Fisker was one of a handful of auto companies to receive sizeable federal loans to help support the birth of an electric car industry in the United States. As ABC News reported in October, Fisker's efforts have been beset by delays.

Despite benefiting from U.S. taxpayer funds funnelled into the company by the Obama administration, the deal earned the ire of critics when the company signed a contract with a firm in Finland -- not the U.S. -- to assemble its first-generation electric vehicle, a flashy $97,000 sports coupe called the Karma which most taxpayers who helped keep the company afloat couldn't afford to buy anyway.

Accompanying the layoffs was an announcement that Fisker has approached the Department of Energy about revising the targets it had to meet in order to continue drawing money from the federal loan. Whether the Energy Department agrees to alter the terms and invest more taxpayer funds in the Fisker venture remains unclear. Critics of the Obama administration told ABC News they worried that Fisker was at risk of becoming the next Solyndra -- a reference to the now-bankrupt solar panel firm that received support from a government loan program.

Department of Energy officials said they understand that Fisker has experienced production delays, but said they are not uncommon for a new company. And the department remains hopeful about the company's future, in part because it has successfully raised more than $650 million in private sector investment to support its ongoing operations.

"Our loan guarantees have strict conditions in place to protect taxpayers," said DOE spokesman Damien LaVera. "The Department only allows the loan to be disbursed as the company meets certain milestones and demonstrates results. As has been widely reported, Fisker has experienced some delays in its sales and production schedule -- which is common for start-ups. As Fisker works through those issues and incorporates lessons learned from the production of the Karma, the Department is working with Fisker to review a revised business plan and determine the best path forward so the company can meet its benchmarks, produce cars and employ workers here in America."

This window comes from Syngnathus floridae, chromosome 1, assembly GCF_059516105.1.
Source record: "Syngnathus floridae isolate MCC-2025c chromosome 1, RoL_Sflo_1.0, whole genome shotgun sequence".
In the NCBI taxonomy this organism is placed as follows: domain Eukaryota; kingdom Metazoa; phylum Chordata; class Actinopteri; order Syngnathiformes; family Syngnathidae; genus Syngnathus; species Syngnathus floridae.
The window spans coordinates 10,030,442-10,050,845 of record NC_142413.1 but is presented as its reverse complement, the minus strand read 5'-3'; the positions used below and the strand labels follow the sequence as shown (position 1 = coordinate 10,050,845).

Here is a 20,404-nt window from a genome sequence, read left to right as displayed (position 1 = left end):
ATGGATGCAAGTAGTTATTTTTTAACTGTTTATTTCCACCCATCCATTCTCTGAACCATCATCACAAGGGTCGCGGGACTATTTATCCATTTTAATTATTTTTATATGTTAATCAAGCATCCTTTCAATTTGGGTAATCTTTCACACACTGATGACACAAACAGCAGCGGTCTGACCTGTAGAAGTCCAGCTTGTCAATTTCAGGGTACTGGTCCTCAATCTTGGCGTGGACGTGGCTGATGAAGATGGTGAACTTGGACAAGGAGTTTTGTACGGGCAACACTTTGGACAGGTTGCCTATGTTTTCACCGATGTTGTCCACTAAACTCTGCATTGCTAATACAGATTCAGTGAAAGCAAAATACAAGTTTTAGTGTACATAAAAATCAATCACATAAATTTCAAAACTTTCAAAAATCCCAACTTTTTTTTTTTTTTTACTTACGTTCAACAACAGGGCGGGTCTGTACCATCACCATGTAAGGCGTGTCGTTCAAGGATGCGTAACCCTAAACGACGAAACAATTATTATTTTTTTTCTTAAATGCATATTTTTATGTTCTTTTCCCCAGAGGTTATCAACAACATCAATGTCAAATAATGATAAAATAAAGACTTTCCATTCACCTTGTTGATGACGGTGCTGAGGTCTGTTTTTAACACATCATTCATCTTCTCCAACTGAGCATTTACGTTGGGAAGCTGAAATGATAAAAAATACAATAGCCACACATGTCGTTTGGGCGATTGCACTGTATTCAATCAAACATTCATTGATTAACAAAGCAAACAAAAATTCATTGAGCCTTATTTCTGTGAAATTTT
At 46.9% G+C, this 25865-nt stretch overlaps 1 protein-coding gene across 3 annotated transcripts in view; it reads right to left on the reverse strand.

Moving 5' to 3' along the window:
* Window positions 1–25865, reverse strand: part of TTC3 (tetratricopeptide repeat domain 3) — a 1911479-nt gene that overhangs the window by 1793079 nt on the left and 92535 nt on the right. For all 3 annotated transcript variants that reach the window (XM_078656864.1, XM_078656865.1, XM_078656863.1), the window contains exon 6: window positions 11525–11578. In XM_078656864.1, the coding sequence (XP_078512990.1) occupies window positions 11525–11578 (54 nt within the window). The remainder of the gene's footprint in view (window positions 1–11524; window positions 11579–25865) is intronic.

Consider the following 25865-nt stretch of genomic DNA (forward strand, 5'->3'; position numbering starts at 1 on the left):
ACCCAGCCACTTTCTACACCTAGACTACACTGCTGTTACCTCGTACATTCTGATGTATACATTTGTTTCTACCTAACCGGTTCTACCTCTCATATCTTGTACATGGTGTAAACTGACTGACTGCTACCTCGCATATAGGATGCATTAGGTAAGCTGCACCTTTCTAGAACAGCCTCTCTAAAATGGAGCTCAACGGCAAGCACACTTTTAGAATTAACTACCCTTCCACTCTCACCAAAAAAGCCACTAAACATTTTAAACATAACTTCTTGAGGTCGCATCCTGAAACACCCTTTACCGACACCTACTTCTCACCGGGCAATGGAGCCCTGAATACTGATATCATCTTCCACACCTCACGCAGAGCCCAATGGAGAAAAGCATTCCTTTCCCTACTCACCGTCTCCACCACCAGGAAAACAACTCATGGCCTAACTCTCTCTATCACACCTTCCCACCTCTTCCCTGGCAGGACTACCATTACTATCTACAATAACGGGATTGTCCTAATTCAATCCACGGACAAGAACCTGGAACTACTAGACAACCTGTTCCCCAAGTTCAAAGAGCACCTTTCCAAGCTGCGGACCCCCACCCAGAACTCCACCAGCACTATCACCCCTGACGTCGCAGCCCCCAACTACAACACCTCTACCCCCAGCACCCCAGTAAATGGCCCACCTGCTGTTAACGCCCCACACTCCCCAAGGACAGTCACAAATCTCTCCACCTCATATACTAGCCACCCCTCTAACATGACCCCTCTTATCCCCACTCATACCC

When asked directly by ABC News in October if taxpayers should worry about the more than $500 million in federal funds on the line, Henrik Fisker was emphatic: "No, I don't think they need to worry about it." When asked if Fisker might be the next Solyndra, he said, "Absolutely not."

To date, Fisker has received $193 million in government funds, according to a company statement. Back in October, the company acknowledged outsourcing Karma assembly to Finland, but said that the bulk of its government funds would be used to launch a second-generation electric vehicle, still under wraps, that would be assembled in a shuttered General Motors plant in Delaware. Some of those hired to prepare the Delaware plant for that effort were among those let go.

That project, code-named Project Nina, has been put off until sometime in 2013.

"We have temporarily delayed work at the plant based on ongoing discussions with the DOE regarding funding for the Project Nina program," the company's statement said. "As a result, we have laid off 26 people."

Ormisher said Fisker has delivered between 250 and 300 Fisker Karmas in the United States, and the company is nearing approval to sell the cars in Europe.

The Obama administration has for months now been grappling with political attacks targeting its efforts to finance green energy start-ups. The financial meltdown of Solyndra has been the focus of a Republican-led congressional investigation and millions of dollars in attack ads by conservative groups.

The administration has defended its efforts, asserting that there has never been any evidence that political influence factored into decisions about which companies would receive Energy Department loans -- despite the fact that many of those loan recipients had close fundraising ties to Obama.

For instance, a top Obama fundraiser was also a chief private backer of Solyndra, the solar panel company. Similarly, a major investor in Fisker is a venture capital firm that lists former Vice President Al Gore as a partner.

Energy officials Monday touted a deal to recover money loaned to a less well-known firm, Beacon Power, which currently operates a 20-megawatt flywheel storage plant in Stephentown, N.Y. The company was the second recipient of Energy Department funds to file for bankruptcy. Under a deal announced Monday, taxpayers are expected to recover $28.7 million of the $39.5 million in federal funds that had been loaned to the struggling firm.

Copyright 2012 ABC News Radio

ABC News Radio